Wednesday, 2 May 2012

New research: Morphine gets our wires crossed

Morphine and inflammation
Morpheus, the Greek god of dreams
 (pictured, fairly content, bottom left).
Guérin painted this picture in 1811,
six years before morphine was first sold
Researchers may have found the cause of a mysterious side-effect of morphine.

Morphine, a drug used to treat chronic pain, is also known to cause inflammation of the central nervous system (CNS), reducing its pain-killing effects. The question is ‘how?’

In a study published in April in PNAS, Xiaohui Wang and colleagues demonstrated that morphine can directly trigger inflammatory signals in endothelial cells, which line the blood vessels carrying the drug to the CNS and the brain.

The team from  The University of California, San Francisco showed that morphine chemically attaches to a protein complex  made up of myeloid differentiation protein 2 (MD-2) and Toll-like receptor 4 (TLR4) on the surface of the cell. A chemical chain reaction carries a signal from the TLR4 receptor through the cytoplasm to the nucleus where pro-inflammatory genes are found in our DNA.

Inflammation is important for our cells in times of stress or injury. Tissues must change shape and structure, swelling with blood to enable the healing process to begin. But inflammation is an entirely unwanted side-effect after morphine treatment and ultimately demonstrates the body protecting itself against the pain-killer, rather than the cause of the pain.

The authors believe that by stopping morphine from attaching to MD-2 it's possible to increase the efficiency of morphine treatments and pain relief.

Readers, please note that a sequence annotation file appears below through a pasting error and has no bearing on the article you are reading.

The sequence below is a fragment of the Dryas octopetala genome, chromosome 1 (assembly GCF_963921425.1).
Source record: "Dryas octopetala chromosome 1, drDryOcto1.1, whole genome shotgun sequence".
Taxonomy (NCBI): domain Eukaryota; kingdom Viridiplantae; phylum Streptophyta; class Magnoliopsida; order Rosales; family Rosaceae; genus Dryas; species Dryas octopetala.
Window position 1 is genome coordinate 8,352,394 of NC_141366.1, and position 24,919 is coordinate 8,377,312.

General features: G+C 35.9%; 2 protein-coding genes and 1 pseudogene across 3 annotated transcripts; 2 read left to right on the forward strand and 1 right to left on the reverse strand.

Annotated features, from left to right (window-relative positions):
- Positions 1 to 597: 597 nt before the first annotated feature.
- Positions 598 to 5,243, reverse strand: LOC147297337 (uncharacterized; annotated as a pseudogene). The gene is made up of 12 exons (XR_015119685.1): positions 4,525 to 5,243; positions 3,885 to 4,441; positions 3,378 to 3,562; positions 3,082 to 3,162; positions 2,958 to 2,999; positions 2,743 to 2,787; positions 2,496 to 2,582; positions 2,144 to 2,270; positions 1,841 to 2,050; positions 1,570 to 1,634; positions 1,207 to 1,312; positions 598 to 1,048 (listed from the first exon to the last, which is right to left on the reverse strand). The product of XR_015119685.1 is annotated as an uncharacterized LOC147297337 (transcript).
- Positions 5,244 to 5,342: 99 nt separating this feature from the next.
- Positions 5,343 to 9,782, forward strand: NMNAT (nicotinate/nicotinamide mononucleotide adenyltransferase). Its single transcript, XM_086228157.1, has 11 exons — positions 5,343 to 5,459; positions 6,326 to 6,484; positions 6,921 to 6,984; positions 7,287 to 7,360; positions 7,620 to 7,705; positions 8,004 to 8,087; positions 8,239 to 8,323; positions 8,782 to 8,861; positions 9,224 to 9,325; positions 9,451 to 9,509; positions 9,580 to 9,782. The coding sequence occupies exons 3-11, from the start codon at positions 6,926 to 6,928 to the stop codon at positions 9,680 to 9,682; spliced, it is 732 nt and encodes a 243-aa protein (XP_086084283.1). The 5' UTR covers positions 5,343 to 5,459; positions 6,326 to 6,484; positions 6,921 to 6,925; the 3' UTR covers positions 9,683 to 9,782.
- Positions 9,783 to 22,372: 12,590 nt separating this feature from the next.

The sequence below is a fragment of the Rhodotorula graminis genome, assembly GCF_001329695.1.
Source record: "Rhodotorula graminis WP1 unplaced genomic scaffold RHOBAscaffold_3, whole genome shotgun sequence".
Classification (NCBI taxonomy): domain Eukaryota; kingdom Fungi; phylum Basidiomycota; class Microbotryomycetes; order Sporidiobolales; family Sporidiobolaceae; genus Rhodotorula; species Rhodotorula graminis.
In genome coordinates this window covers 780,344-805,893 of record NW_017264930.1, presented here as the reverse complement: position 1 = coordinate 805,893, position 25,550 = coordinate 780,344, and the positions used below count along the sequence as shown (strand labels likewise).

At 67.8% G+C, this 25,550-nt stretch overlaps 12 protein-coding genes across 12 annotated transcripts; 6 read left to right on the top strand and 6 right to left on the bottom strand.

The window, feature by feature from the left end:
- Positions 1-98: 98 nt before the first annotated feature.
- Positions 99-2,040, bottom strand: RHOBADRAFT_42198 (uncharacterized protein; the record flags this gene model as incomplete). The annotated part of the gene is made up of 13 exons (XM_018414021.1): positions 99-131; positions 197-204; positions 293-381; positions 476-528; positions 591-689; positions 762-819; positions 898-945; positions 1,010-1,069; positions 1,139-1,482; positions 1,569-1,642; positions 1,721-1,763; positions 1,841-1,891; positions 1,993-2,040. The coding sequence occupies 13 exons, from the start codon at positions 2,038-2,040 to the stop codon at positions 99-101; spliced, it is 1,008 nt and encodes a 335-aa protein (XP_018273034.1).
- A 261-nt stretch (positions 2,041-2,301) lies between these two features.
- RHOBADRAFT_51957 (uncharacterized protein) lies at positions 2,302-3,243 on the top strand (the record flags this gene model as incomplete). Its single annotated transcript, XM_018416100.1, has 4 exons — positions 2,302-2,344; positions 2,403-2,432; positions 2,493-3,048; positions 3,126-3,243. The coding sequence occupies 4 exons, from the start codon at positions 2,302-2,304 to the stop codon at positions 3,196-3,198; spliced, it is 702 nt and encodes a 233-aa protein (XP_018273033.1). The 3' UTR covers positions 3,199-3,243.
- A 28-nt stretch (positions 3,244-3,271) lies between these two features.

What does this mean for me?
The possibility of more effective pain killers in the future. The link between morphine treatment and inflammation in the CNS is also proposed to affect drug dependence leading to abuse.

What does this mean for science?
This is a great example of crossed wires inside the cell: on the way to the brain to trigger opiod receptors and numb pain, morphine sets off our inflammation receptors (in this case a combination of MD-2 and TLR-4 proteins*) which are sensitive to all sorts of "alien" chemcials. Similar crossed wires can cause some drugs to fail completely.
* Don't be put off by the names. Some are easier on the ear, there's even a protein called 'Sonic hedgehog'.

Morphine home cure
morphine cure advertisement circa 1900.
"The most remarkable remedy ever discovered"


ResearchBlogging.orgWang, X., Loram, L., Ramos, K., de Jesus, A., Thomas, J., Cheng, K., Reddy, A., Somogyi, A., Hutchinson, M., Watkins, L., & Yin, H. (2012). Morphine activates neuroinflammation in a manner parallel to endotoxin Proceedings of the National Academy of Sciences, 109 (16), 6325-6330 DOI: 10.1073/pnas.1200130109

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